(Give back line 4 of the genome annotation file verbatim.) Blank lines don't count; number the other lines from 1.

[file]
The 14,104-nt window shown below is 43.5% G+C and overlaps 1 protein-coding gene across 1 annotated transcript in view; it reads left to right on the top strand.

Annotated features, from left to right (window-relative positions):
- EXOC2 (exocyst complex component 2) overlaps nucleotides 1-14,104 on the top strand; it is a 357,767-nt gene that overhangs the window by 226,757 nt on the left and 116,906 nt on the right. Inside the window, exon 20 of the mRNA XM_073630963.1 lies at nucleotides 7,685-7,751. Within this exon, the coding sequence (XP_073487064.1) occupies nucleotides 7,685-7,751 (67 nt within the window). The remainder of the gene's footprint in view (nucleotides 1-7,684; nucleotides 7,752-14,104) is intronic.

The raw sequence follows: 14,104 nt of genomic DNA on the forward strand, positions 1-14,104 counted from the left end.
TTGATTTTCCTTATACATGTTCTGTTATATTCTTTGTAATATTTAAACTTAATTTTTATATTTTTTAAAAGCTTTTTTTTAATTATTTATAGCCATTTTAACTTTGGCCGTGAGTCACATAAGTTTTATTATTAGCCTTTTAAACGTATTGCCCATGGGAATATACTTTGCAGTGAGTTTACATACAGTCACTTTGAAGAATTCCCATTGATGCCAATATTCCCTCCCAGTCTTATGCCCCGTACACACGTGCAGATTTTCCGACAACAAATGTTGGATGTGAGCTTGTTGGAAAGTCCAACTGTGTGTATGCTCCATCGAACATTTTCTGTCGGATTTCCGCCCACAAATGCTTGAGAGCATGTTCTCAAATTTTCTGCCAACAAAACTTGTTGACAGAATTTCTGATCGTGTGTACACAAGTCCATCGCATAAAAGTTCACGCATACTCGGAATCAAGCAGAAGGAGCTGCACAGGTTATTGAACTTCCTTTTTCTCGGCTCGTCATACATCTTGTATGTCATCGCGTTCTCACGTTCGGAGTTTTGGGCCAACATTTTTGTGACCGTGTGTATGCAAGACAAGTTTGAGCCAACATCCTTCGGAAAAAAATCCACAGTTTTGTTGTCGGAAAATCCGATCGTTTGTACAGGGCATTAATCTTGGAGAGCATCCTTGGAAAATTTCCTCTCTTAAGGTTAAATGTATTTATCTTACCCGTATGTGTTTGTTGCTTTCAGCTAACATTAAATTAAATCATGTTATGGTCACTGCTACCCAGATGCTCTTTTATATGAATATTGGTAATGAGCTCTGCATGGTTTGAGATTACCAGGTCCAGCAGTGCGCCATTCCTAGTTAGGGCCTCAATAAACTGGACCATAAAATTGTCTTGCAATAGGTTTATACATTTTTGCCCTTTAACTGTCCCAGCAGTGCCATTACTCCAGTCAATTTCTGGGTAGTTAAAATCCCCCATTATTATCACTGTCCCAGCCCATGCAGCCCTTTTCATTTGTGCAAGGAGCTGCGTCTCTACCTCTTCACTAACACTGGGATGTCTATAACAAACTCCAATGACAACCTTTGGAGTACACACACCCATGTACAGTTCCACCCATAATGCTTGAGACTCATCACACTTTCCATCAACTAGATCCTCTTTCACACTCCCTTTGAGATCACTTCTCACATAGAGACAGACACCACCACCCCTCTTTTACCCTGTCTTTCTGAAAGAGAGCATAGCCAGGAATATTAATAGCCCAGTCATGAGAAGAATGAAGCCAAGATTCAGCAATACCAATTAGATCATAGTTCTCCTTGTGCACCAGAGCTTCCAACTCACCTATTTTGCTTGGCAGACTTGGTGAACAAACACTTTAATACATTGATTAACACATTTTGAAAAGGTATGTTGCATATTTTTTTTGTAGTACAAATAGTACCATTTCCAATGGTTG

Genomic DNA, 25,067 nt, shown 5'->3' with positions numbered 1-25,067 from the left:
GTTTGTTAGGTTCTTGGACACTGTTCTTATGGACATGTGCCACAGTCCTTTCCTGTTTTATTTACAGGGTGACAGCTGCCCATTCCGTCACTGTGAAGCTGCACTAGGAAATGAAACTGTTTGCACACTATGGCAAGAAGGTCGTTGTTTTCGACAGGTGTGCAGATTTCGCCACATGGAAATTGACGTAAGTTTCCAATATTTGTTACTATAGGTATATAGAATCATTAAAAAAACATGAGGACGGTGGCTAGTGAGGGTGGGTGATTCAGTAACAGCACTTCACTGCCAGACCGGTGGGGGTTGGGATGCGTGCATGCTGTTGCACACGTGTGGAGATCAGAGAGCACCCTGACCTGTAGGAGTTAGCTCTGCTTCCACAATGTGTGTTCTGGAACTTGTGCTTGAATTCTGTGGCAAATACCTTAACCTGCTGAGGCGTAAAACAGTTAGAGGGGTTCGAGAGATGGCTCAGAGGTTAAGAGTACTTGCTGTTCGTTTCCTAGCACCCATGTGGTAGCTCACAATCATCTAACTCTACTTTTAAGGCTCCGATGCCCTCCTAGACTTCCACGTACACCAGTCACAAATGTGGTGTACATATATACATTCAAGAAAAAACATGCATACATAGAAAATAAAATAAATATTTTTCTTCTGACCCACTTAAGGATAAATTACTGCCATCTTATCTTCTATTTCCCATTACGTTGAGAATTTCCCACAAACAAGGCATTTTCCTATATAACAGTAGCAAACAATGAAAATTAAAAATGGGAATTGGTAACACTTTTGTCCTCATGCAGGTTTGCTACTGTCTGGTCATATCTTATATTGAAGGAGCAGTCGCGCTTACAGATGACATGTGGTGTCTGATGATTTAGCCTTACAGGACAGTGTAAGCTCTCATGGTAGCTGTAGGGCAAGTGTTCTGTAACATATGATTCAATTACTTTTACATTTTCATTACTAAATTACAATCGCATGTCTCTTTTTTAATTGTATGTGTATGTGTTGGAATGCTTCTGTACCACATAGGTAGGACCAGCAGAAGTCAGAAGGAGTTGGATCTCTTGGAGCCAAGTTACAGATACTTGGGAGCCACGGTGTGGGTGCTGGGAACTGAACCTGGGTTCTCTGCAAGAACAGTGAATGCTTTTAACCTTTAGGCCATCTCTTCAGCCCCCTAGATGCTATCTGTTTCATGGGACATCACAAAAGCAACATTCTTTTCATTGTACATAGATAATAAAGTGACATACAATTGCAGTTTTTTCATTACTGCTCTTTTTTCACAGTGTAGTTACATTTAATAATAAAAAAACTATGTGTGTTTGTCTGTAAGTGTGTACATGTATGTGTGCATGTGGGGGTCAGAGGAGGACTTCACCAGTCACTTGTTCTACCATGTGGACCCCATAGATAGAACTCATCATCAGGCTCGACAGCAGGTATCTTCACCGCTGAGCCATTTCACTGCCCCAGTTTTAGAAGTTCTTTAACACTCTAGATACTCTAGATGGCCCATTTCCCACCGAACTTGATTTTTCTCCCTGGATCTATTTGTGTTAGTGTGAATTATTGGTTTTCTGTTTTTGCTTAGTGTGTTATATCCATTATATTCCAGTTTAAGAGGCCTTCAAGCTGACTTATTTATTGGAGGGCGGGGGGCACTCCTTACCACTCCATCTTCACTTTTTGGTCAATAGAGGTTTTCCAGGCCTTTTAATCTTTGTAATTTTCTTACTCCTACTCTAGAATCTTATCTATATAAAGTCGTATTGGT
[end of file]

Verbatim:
The raw sequence follows: 14,104 nt of genomic DNA on the forward strand, positions 1-14,104 counted from the left end.